We designed four prototypes of a capsular bag supporting ring for supporting and preserving postoperative integrity of the capsular bag, independently of the intraocular lens (IOL) implanted following continuous curvilinear capsulorhexis. An open poly(methyl methacrylate) ring, inserted experimentally in cadaver eyes through a 3.5 mm incision, adjusted well to various capsular bag sizes and could be implanted with common IOL types. Although some capsular shrinkage occurred in vitro, the roundness of the capsular bag equator was preserved, suggesting that the ring may help maintain postoperative capsular bag integrity.
Department of Ophthalmology, Keio University School of Medicine, Tokyo, Japan.
Oxygen free radical formation by conventional phacoemulsification devices has been postulated as a possible mechanism of corneal endothelial damage during surgery. To test this hypothesis, phacoemulsification probe-induced free radical production was visualized using a single photon-counting camera and an O(2-)-sensitive luciferin derivative, 2-methyl-6-[p-methoxyphenyl-3,7-dihydroimidazo [1,2-a]pyrazin-3-one (MCLA), which allows the visualization of spatial and temporal alterations in free radical production. Within 1 min after starting ultrasound emission, MCLA-dependent chemiluminescence was increased significantly, the intensity of which was maximal at the tip of the probe and tapered along a gradient toward distal portions. The chemiluminescence was suppressed significantly by adding either superoxide dismutase (300 U/ml) or sodium azide (20 mmol/l). By adding deuterium to the medium, MCLA-dependent chemiluminescence significantly increased, suggesting the involvement of singlet oxygen in the reaction.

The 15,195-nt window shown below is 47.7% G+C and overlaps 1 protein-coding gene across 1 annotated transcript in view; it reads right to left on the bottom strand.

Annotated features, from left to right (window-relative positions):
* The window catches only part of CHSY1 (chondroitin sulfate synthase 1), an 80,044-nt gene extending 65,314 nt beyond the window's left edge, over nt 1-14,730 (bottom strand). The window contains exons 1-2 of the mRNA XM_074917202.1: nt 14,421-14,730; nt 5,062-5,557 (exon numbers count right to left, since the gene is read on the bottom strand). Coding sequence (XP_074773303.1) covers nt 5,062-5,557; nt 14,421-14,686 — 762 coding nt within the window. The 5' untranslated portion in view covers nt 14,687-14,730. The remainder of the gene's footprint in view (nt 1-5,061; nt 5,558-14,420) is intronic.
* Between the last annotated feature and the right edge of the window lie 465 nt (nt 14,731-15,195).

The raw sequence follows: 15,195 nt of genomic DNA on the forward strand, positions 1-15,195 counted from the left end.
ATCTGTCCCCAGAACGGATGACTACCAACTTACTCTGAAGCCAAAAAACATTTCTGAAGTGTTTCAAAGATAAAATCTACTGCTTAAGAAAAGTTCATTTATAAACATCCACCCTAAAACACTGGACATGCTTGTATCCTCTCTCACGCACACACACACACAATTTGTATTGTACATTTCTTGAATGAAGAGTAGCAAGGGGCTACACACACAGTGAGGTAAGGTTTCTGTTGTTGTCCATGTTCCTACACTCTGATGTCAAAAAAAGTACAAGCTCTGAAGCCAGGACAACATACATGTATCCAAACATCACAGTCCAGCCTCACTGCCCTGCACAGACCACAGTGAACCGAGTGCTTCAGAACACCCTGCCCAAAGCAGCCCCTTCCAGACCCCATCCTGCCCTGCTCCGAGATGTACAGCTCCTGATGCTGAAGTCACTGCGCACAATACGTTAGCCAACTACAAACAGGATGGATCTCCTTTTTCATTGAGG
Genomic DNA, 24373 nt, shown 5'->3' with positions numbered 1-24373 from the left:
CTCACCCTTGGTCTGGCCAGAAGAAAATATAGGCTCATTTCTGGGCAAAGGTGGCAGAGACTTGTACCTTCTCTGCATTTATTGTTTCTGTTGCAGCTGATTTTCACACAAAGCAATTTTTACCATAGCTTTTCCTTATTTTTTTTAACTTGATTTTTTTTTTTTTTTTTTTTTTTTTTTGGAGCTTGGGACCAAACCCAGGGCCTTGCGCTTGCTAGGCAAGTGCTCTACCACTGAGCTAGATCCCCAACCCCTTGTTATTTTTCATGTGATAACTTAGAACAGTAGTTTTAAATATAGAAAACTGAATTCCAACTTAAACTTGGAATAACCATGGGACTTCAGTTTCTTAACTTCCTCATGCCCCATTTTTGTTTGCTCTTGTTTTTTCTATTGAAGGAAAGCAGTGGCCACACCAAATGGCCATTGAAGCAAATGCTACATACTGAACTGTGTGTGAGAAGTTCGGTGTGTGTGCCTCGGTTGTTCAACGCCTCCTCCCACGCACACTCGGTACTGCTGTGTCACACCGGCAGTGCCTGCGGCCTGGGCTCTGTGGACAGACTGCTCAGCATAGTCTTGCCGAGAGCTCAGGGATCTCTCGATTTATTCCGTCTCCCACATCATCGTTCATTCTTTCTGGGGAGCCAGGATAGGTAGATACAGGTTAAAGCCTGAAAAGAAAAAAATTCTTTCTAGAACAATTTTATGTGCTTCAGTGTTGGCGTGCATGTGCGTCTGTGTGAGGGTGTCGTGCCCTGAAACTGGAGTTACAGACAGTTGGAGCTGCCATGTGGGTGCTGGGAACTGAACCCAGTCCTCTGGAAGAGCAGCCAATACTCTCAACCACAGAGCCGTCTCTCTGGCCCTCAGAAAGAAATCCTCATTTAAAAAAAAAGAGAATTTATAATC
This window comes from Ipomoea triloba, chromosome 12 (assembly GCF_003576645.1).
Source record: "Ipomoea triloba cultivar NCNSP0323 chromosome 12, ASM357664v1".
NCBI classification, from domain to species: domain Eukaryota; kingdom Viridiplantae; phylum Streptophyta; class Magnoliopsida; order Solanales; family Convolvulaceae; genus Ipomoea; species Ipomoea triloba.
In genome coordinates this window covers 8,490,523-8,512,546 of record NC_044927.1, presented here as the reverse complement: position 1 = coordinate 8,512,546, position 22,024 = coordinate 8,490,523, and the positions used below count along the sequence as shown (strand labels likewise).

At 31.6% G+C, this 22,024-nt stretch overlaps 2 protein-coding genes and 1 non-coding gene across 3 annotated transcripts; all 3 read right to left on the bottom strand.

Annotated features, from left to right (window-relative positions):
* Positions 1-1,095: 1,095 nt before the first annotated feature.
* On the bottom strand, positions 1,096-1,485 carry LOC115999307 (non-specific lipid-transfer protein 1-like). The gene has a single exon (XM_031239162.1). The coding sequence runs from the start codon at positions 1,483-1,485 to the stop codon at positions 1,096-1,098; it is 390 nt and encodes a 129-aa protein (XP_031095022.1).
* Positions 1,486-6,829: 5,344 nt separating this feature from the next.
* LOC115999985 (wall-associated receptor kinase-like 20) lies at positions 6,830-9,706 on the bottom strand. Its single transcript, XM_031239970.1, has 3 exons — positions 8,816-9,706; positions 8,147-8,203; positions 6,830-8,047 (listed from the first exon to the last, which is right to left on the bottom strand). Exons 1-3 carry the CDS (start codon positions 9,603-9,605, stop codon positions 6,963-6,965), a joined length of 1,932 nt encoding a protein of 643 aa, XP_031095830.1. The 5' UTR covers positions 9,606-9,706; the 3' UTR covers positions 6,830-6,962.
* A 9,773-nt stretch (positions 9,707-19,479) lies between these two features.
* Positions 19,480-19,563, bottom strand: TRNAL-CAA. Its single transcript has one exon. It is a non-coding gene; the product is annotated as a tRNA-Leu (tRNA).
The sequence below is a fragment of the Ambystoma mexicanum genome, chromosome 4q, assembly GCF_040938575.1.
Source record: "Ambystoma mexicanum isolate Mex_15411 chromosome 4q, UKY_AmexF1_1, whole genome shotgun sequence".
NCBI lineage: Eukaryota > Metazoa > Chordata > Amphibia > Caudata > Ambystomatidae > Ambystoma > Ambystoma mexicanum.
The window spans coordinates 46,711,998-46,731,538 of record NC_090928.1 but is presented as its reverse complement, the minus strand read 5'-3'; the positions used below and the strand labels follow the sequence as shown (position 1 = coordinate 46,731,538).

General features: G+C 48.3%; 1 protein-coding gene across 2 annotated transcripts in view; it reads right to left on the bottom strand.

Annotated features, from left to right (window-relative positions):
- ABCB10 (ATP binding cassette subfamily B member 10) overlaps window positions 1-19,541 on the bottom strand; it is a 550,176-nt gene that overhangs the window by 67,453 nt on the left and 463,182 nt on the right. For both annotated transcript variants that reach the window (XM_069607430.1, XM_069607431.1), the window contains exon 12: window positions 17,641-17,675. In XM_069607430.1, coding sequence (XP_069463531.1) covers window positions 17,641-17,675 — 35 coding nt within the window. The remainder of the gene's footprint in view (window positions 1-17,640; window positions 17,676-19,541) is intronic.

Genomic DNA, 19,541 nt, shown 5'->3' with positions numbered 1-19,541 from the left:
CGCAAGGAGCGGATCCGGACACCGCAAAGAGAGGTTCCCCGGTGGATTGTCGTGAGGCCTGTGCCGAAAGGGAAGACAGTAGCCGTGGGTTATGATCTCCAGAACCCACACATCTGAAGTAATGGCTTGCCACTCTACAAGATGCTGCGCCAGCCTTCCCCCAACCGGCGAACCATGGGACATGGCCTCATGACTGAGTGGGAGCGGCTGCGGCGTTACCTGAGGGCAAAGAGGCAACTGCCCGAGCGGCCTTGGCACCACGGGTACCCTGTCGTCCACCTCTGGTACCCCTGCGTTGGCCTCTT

Hara Eye Hospital, Utsunomiya, Japan.